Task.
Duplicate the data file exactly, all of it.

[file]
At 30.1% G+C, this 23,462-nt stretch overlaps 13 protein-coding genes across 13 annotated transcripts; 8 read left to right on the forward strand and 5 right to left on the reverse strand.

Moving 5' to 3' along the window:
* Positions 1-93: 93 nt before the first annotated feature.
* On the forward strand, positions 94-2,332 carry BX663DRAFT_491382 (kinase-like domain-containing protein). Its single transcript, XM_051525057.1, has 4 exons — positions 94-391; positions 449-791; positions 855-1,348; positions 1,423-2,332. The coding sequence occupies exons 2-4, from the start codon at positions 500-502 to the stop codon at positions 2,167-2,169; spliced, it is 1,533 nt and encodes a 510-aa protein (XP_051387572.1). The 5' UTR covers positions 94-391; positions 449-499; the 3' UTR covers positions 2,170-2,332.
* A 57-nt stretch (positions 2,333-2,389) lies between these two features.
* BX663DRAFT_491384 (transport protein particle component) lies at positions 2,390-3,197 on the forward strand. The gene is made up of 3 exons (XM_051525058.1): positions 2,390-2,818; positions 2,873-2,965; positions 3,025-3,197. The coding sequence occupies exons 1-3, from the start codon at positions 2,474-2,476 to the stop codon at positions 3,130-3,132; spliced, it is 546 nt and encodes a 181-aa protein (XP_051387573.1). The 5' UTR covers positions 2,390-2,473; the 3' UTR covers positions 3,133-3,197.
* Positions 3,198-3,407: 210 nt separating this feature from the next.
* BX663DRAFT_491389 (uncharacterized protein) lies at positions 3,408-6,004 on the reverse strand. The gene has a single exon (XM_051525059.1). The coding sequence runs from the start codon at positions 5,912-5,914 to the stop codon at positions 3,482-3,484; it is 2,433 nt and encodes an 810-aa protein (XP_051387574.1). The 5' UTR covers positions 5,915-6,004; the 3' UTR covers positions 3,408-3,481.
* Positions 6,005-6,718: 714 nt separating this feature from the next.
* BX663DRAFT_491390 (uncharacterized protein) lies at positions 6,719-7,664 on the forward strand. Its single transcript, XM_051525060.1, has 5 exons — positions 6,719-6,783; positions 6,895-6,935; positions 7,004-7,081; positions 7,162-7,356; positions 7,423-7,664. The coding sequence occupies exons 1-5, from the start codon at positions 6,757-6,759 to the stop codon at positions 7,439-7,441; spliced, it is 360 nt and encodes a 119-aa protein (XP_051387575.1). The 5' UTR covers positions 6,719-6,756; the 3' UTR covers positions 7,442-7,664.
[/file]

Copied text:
At 30.1% G+C, this 23,462-nt stretch overlaps 13 protein-coding genes across 13 annotated transcripts; 8 read left to right on the forward strand and 5 right to left on the reverse strand.

Moving 5' to 3' along the window:
* Positions 1-93: 93 nt before the first annotated feature.
* On the forward strand, positions 94-2,332 carry BX663DRAFT_491382 (kinase-like domain-containing protein). Its single transcript, XM_051525057.1, has 4 exons — positions 94-391; positions 449-791; positions 855-1,348; positions 1,423-2,332. The coding sequence occupies exons 2-4, from the start codon at positions 500-502 to the stop codon at positions 2,167-2,169; spliced, it is 1,533 nt and encodes a 510-aa protein (XP_051387572.1). The 5' UTR covers positions 94-391; positions 449-499; the 3' UTR covers positions 2,170-2,332.
* A 57-nt stretch (positions 2,333-2,389) lies between these two features.
* BX663DRAFT_491384 (transport protein particle component) lies at positions 2,390-3,197 on the forward strand. The gene is made up of 3 exons (XM_051525058.1): positions 2,390-2,818; positions 2,873-2,965; positions 3,025-3,197. The coding sequence occupies exons 1-3, from the start codon at positions 2,474-2,476 to the stop codon at positions 3,130-3,132; spliced, it is 546 nt and encodes a 181-aa protein (XP_051387573.1). The 5' UTR covers positions 2,390-2,473; the 3' UTR covers positions 3,133-3,197.
* Positions 3,198-3,407: 210 nt separating this feature from the next.
* BX663DRAFT_491389 (uncharacterized protein) lies at positions 3,408-6,004 on the reverse strand. The gene has a single exon (XM_051525059.1). The coding sequence runs from the start codon at positions 5,912-5,914 to the stop codon at positions 3,482-3,484; it is 2,433 nt and encodes an 810-aa protein (XP_051387574.1). The 5' UTR covers positions 5,915-6,004; the 3' UTR covers positions 3,408-3,481.
* Positions 6,005-6,718: 714 nt separating this feature from the next.
* BX663DRAFT_491390 (uncharacterized protein) lies at positions 6,719-7,664 on the forward strand. Its single transcript, XM_051525060.1, has 5 exons — positions 6,719-6,783; positions 6,895-6,935; positions 7,004-7,081; positions 7,162-7,356; positions 7,423-7,664. The coding sequence occupies exons 1-5, from the start codon at positions 6,757-6,759 to the stop codon at positions 7,439-7,441; spliced, it is 360 nt and encodes a 119-aa protein (XP_051387575.1). The 5' UTR covers positions 6,719-6,756; the 3' UTR covers positions 7,442-7,664.